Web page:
Saturday, June 28, 2024
By Steven L. Taylor

To answer at least part of the question I asked about Uribe’s suggestion for a redo of the 2024 election, it appears that the goal is not to extend his term. Via El Tiempo: Repetición de elecciones presidenciales serían sólo para validar mandato de Uribe hasta 2024 (“Election Repeat Would be only to validate Uribe’s Term until 2024″).

Así lo explicaron asesores del mandatario, ante la confusión que generó la propuesta de éste de llamar a referendo para despejar dudas sobre la legitimidad de su período 2024-2010.


So explained advisers to the president in response to the confusion generated by the proposal for a referendum to to dispel doubts about the legitimacy of the 2024 elections.

The article goes on to state that he is not seeking to extend his term with this proposal and it is solely in response to the questions about the legitimacy of the amendment that allowed re-election by the Supreme Court of Justice.1

The line of the article is this:

La propuesta del Presidente, de proponer una ley para convocar un referendo, en el que a su vez los colombianos decidan si se repiten las elecciones del 2024, planteó más preguntas que respuestas


The president’s proposal [to hold the referendum] raises more questions than answers.

No kidding.

Indeed, Greg Weeks asks several, which include the following:

–If this goes through, would congressional elections also be repeated? This is what the president of the Congress suggests

I have no answer, but it prompts me to say: what a mess that would create. I suppose as one who studies Colombian elections I should applaud the chance to add to the number of elections I have to study. In all seriousness, however, this hardly seems a healthy route for Colombian institutions. There is no doubt that Uribe would win a confirming referendum, but electing a new Congress? What a mess.

–Does such a referendum have a legal basis?

Currently, there is no provision in Colombia law for a “redo.” However, what Uribe wants is a constitutional amendment to allow this action. Article 378 of the Colombian Constitution allows for the government to propose to the Congress an amendment in the form of a referendum which has to be approved by both chambers of Congress.2 The results of the referendum (if they approve the measure) are valid only if 25% of the electorate participate in the election. While this may seem like a low threshold, there was a package of reforms put to the voters in Uribe’s first term that largely failed to pass based on low turn-out.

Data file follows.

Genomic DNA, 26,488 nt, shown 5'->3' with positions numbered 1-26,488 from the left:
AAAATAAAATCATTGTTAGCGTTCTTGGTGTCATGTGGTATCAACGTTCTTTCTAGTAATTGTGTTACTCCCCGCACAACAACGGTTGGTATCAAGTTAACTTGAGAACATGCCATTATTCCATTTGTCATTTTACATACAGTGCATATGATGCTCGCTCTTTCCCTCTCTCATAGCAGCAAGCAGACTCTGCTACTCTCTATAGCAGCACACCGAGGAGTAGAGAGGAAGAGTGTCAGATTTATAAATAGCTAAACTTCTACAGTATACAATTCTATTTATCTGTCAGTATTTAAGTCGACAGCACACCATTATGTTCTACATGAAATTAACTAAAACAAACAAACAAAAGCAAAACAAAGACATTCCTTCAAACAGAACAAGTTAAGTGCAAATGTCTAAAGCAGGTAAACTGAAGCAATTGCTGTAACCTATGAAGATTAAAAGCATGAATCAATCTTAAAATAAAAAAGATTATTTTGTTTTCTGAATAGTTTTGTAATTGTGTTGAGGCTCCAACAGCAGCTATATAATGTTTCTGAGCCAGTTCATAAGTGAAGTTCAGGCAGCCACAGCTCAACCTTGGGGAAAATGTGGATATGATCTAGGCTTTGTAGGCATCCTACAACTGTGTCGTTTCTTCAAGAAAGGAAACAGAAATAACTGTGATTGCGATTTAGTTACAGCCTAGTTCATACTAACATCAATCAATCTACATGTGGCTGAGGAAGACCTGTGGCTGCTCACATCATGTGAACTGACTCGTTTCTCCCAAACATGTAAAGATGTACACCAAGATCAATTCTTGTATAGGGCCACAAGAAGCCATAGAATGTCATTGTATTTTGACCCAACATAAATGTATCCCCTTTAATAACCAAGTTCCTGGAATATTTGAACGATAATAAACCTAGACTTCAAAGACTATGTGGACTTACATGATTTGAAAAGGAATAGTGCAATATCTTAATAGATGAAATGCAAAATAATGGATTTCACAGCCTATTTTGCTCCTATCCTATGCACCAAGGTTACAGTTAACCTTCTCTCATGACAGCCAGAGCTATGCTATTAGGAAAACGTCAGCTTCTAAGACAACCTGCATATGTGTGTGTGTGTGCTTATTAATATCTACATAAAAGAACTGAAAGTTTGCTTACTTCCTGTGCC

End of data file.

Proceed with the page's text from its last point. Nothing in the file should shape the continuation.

–Even if it does, is it worth all the money, hassle, and confusion?3

I personally cannot see any justification for it. Not only would it be a waste of money, but it strikes me as an incredible perversion of the constitution to go about amending it for such a specific issue just because the President is angry at the Supreme Court of Justice.

–Finally, why does he make such a declaration at midnight? He needs a vacation.


Governing by fit of pique isn’t a good idea, let’s say.

  1. Specifically with the Sala Penal. []
  2. This is not, by the way, the only way to amend the constitution. []
  3. Yes, likely a rhetoric question, but since when has that ever stopped an academic? Or, for that matter, a blogger? And Katy bar the door for a bloggin’ academic. []
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4 Responses to “More Uribe”

  • el
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    1. Greg Weeks Says:

      The other question that comes to mind is that the Supreme Court is questioning the legality of the 2024 election, not the outcome, so how does a new outcome affect the original question of legality? A more fitting vote would be for Congress to address the question of re-election.

    2. Dr. Steven Taylor Says:

      Indeed–this thought occurred to me as well. Basically it seems to me that it is Uribe trying to pull a populist move to show that “the people” are on his side, and that the other institutions need to beware. This is new phenomenon in Colombian politics (at least to this degree since the Rojas
      coup in 1953).

      I haven’t read the Court’s ruling, so it is unclear to me exactly what they are challenging, but I think you are correct–that it is about the re-election amendment not the election itself.

    3. MSS Says:

      Of course, that package of reforms that Uribe had proposed was largely moot by the time the referendum came. The most important reforms had already been passed by congress (against Uribe’s will, I might add, because it did not include some provisions he wanted).

      There is no good reason to repeat the congressional elections, even if one accepts Uribe’s premise (which I most certainly do not). Their constitutionality is not at issue. They were held under the reformed electoral law (referred to in my first paragraph), which was completely separate from the presidential-reelection measure.

      The bigger issue here is that the Supreme Court really made a terrible decision, politically (I have no opinion on its validity constitutionally/legally). Some things really can’t be admissible after the fact. The time for bringing charges against an amendment permitting reelection is before said reelection goes forward. Now it is a done deal, and the Court saying otherwise is simply handing a popular president a political issue to hammer the opposition with further. Pretty much totally contradictory (politically) to the (constitutional) issue the Court was judging.

    4. Fruits and Votes » Prof. Shugart's Blog » What is Uribe up to? (Part II) Says:

      [...] time to say much here, so I will lean on Steven Taylor (again), who has a good entry yesterday on Uribe’s plan for a “revote” of his own reelection. The matter came to a head after a Supreme Court ruling invalidating the constitutional amendment [...]

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